Ghost  

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 This page Ghost is part of the supernatural series Illustration: Henri Robin and a Specter, 1863 by Eugène Thiébault
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This page Ghost is part of the supernatural series
Illustration: Henri Robin and a Specter, 1863 by Eugène Thiébault

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Train wreck at Montparnasse (October 22, 1895) by Studio Lévy and Sons.
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Train wreck at Montparnasse (October 22, 1895) by Studio Lévy and Sons.

In traditional belief and fiction, a ghost (sometimes known as a spectre (British English) or specter (American English), phantom, apparition or spook) is the soul or spirit of a dead person or animal that can appear, in visible form or other manifestation, to the living. Descriptions of the apparition of ghosts vary widely from an invisible presence to translucent or barely visible wispy shapes, to realistic, lifelike visions. The deliberate attempt to contact the spirit of a deceased person is known as necromancy, or in spiritism as a séance.

The belief in manifestations of the spirits of the dead is widespread, dating back to animism or ancestor worship in pre-literate cultures. Certain religious practices—funeral rites, exorcisms, and some practices of spiritualism and ritual magic—are specifically designed to rest the spirits of the dead. Ghosts are generally described as solitary essences that haunt particular locations, objects, or people they were associated with in life, though stories of phantom armies, ghost trains, phantom ships, and even ghost animals have also been recounted.

Contents

History

Ancient Near East and Egypt

Ghosts in Mesopotamian religions

There are many references to ghosts in Mesopotamian religions – the religions of Sumer, Babylon, Assyria and other early states in Mesopotamia. Traces of these beliefs survive in the later Abrahamic religions that came to dominate the region.

Classical Antiquity

Shade (mythology), Magic in the Greco-Roman world

Archaic and Classical Greece

Ghosts appeared in Homer's Odyssey and Iliad, in which they were described as vanishing "as a vapor, gibbering and whining into the earth". Homer’s ghosts had little interaction with the world of the living. Periodically they were called upon to provide advice or prophecy, but they do not appear to be particularly feared. Ghosts in the classical world often appeared in the form of vapor or smoke, but at other times they were described as being substantial, appearing as they had been at the time of death, complete with the wounds that killed them.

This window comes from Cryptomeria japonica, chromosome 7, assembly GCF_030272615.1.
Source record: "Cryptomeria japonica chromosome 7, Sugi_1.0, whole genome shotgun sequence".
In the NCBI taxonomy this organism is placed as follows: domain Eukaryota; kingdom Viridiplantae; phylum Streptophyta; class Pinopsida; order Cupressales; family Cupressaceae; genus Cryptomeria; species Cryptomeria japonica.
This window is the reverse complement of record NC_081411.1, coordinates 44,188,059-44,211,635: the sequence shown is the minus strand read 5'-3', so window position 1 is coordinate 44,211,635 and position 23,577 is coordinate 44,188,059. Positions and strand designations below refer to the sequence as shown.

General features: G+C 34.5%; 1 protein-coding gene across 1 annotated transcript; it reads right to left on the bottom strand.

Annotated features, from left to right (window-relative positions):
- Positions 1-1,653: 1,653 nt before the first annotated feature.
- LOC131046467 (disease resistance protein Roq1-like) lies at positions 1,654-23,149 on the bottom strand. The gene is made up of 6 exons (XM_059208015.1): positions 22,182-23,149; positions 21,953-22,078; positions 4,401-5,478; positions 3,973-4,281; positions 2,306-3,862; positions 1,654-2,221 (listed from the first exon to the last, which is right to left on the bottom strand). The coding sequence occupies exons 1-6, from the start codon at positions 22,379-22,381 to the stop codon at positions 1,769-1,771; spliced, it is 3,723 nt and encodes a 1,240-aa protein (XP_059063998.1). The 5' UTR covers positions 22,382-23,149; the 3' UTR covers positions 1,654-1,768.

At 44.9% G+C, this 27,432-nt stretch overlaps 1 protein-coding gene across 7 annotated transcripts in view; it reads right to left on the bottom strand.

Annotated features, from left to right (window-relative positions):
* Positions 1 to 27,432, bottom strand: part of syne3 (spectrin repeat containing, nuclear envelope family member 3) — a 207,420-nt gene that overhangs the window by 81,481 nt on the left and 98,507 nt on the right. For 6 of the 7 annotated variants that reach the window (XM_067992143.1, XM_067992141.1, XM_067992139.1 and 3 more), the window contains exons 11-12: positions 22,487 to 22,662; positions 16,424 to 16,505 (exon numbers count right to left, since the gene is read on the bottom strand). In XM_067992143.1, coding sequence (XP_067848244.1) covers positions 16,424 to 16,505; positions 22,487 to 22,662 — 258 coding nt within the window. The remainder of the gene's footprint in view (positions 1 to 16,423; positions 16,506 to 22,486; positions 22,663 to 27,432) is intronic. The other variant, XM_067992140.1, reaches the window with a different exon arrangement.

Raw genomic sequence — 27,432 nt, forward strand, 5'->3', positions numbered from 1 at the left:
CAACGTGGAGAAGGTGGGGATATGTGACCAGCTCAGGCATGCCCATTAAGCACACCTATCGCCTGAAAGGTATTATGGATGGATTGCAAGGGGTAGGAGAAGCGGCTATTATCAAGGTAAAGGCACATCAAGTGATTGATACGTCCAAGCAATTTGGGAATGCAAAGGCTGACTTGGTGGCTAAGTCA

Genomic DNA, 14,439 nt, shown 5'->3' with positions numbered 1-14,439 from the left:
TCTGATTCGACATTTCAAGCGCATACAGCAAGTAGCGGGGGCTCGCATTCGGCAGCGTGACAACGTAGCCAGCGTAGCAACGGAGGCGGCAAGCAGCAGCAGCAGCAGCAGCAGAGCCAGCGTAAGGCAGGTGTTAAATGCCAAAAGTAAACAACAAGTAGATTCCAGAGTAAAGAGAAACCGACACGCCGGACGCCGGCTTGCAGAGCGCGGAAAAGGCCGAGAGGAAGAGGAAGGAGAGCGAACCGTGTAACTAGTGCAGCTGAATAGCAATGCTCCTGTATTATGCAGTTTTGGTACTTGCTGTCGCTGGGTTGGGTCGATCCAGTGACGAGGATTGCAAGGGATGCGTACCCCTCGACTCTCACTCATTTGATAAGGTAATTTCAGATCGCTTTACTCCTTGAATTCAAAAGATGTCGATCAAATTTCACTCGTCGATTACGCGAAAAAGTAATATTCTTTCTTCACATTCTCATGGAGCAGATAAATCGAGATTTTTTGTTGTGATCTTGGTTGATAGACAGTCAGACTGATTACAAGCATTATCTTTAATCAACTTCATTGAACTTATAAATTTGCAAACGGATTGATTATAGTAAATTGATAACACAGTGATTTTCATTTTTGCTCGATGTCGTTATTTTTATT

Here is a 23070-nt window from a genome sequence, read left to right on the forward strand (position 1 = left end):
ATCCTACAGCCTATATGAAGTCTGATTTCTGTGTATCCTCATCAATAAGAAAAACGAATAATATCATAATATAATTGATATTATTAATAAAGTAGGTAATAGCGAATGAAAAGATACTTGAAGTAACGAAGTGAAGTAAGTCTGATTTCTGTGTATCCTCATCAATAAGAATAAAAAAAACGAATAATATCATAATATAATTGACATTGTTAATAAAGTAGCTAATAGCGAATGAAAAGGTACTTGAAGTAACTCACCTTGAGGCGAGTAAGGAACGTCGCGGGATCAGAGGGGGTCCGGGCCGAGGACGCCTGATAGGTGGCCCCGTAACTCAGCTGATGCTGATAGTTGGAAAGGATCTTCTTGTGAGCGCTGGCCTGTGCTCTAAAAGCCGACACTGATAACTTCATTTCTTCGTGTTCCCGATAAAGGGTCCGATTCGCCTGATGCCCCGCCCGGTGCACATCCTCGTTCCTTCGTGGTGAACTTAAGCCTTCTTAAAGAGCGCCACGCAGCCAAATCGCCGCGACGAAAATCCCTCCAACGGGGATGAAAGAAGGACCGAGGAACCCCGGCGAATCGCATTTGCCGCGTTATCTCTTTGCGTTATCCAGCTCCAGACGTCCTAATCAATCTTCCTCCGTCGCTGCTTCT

By the 5th century BC, classical Greek ghosts had become haunting, frightening creatures who could work to either good or evil purposes. The spirit of the dead was believed to hover near the resting place of the corpse, and cemeteries were places the living avoided. The dead were to be ritually mourned through public ceremony, sacrifice and libations, or they might return to haunt their families. The ancient Greeks held annual feasts to honor and placate the spirits of the dead, to which the family ghosts were invited, and after which they were “firmly invited to leave until the same time next year”.

The 5th-century BC play Oresteia contains one of the first ghosts to appear in a work of fiction.

Roman Empire and Late Antiquity

The ancient Romans believed a ghost could be used to exact revenge on an enemy by scratching a curse on a piece of lead or pottery and placing it into a grave.

Plutarch, in the 1st century AD, described the haunting of the baths at Chaeronea by the ghost of a murdered man. The ghost’s loud and frightful groans caused the people of the town to seal up the doors of the building. Another celebrated account of a haunted house from the ancient classical world is given by Pliny the Younger (c. 50 AD). Pliny describes the haunting of a house in Athens by a ghost bound in chains. The hauntings ceased when the ghost's shackled skeleton was unearthed, and given a proper reburial. The writers Plautus and Lucian also wrote stories about haunted houses.

In the New Testament, Jesus has to persuade the Disciples that he is not a ghost following the resurrection, Luke 24:37–39 (some versions of the Bible, such as the KJV and NKJV, use the term "spirit"). In a similar vein, Jesus' followers at first believe him to be a ghost (spirit) when they see him walking on water.

One of the first persons to express disbelief in ghosts was Lucian of Samosata in the 2nd century AD. In his tale "The Doubter" (circa 150 AD) he relates how Democritus "the learned man from Abdera in Thrace" lived in a tomb outside the city gates to prove that cemeteries were not haunted by the spirits of the departed. Lucian relates how he persisted in his disbelief despite practical jokes perpetrated by "some young men of Abdera" who dressed up in black robes with skull masks to frighten him. This account by Lucian notes something about the popular classical expectation of how a ghost should look.

In the 5th century AD, the Christian priest Constantius of Lyon recorded an instance of the recurring theme of the improperly buried dead who come back to haunt the living, and who can only cease their haunting when their bones have been discovered and properly reburied.

Middle Ages

Ghosts reported in medieval Europe tended to fall into two categories: the souls of the dead, or demons. The souls of the dead returned for a specific purpose. Demonic ghosts were those which existed only to torment or tempt the living. The living could tell them apart by demanding their purpose in the name of Jesus Christ. The soul of a dead person would divulge their mission, while a demonic ghost would be banished at the sound of the Holy Name.